This method of financing requires legal and financial savvy to set up as numerous legal, financial and tax issues must be navigated. For instance, the tax-exempt entity needs to arrange for setting up and running the SPE (a business), raising capital, and negotiating contracts, such as between owners, site host, utility and shared benefits and management of the SPE. Additionally, the tax-exempt entity should be prepared to spend time crafting the legal and financial aspects of the chosen business model. An in depth discussion of every issue related to this financing model is not possible in this newsletter (or at least not attempted), however, a few of the main considerations are reviewed in the paragraph below.
Most of the financial issues that must be navigated for this type of financing model relate to the solar Investment Tax Credit (ITC). For instance, to make use of tax credits or losses (from depreciation) requires taxpayers with significant taxable income. Additionally, passive income investors can only apply the ITC to passive income. The “passive activity rules” limit investors who do not “materially” participate in the business activities. “At risk limitations” also apply as investors can only claim losses equivalent to their amount of risk in the activity. Therefore, unless borrowers are personally liable for loans, “at risk limitations” will prohibit their ability to claim losses from the business activity. Securities regulations also must be navigated. To reduce the burden of securities compliance a private placement exemption to registration requirements is often sought, however, among other things this limits who can invest and how much such an offering can be conducted. Active and passive investor participation is okay. For instance, the SPE can pass the benefits of the ITC through to participants, but only if participants have a tax appetite for passive income offsets or to the extent that they materially participate in the business. Although the structure appears complicated, once successfully set up, the tax-exempt entity can have predicable discounted pricing, go-green and have the option to purchase the solar system before the PPA or lease ends.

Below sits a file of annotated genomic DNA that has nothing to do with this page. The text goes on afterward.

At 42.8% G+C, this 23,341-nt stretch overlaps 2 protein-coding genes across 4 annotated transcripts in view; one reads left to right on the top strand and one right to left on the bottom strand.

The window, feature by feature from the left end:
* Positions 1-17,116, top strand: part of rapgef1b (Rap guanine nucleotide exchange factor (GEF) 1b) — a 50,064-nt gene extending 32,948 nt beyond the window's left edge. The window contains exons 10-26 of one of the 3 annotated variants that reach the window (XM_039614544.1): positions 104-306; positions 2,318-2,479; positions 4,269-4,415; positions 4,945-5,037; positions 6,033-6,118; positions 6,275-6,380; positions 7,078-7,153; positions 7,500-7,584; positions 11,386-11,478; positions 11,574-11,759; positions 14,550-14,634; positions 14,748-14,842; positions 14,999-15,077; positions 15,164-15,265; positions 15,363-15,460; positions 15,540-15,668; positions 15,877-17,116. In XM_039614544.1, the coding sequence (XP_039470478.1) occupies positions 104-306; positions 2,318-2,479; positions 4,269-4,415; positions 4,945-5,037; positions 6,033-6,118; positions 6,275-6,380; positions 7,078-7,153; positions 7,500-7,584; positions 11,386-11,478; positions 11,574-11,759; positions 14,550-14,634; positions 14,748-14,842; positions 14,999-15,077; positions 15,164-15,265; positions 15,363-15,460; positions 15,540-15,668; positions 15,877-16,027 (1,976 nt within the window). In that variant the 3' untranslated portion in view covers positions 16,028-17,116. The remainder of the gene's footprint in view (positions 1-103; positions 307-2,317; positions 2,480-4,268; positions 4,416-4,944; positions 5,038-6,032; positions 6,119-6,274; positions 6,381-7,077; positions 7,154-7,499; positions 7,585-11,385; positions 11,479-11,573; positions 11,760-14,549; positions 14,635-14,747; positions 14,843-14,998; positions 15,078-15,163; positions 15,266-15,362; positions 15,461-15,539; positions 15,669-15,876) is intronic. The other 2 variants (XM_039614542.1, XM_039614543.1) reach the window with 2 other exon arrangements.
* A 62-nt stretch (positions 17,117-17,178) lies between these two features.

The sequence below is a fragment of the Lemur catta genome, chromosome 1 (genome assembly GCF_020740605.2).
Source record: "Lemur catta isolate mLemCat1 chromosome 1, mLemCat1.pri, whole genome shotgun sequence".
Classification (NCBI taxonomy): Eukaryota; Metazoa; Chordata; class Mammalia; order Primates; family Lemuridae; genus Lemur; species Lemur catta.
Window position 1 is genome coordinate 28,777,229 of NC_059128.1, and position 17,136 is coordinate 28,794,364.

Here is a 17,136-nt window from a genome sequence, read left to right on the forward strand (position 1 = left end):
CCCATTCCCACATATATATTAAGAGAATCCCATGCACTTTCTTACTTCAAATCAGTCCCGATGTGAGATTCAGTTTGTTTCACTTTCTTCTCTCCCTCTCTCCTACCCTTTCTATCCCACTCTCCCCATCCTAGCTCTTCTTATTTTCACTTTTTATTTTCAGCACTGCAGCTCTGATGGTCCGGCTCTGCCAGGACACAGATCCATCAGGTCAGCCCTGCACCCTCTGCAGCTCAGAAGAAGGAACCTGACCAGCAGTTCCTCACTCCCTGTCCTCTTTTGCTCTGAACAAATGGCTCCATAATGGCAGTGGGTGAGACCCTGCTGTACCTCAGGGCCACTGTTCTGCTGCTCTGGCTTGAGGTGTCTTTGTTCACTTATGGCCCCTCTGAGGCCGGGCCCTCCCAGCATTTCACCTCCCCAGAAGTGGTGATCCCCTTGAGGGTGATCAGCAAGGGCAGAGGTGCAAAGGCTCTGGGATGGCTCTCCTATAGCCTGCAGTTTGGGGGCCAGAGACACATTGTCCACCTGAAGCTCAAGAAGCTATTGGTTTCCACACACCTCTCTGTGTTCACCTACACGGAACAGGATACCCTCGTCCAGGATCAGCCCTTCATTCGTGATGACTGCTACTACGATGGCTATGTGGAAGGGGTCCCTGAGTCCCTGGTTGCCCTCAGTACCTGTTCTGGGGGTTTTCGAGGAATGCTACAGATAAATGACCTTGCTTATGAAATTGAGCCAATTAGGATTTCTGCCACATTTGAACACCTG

2. Non-Profit “Donor” Model
Another financing option available to tax-exempt entities desiring to finance their solar system is the non-profit “donor” model. Under this model, a separate non-profit is created to purchase and own the system. Financing of this non-profit can be comprised of donor contributions, and the non-profit will subsequently donate the system to the tax-exempt entity. Thus, supporters help finance the solar system through tax-deductible donations to the non-profit. The non-profit created to own the system will also probably be eligible for grants and/or other sources of foundation funding even though it is not eligible for the associated tax benefits such as the ITC. The non-profit can also obtain revenue from selling any Solar Renewable Energy Credits (RECs) either up front or over the life of the system. A primary disadvantage to this model is that the tax advantages are less favorable than under a model that utilizes the ITC; for example, a $1,000 donation would only reduce taxes by $300 for a donor in the 30% tax bracket.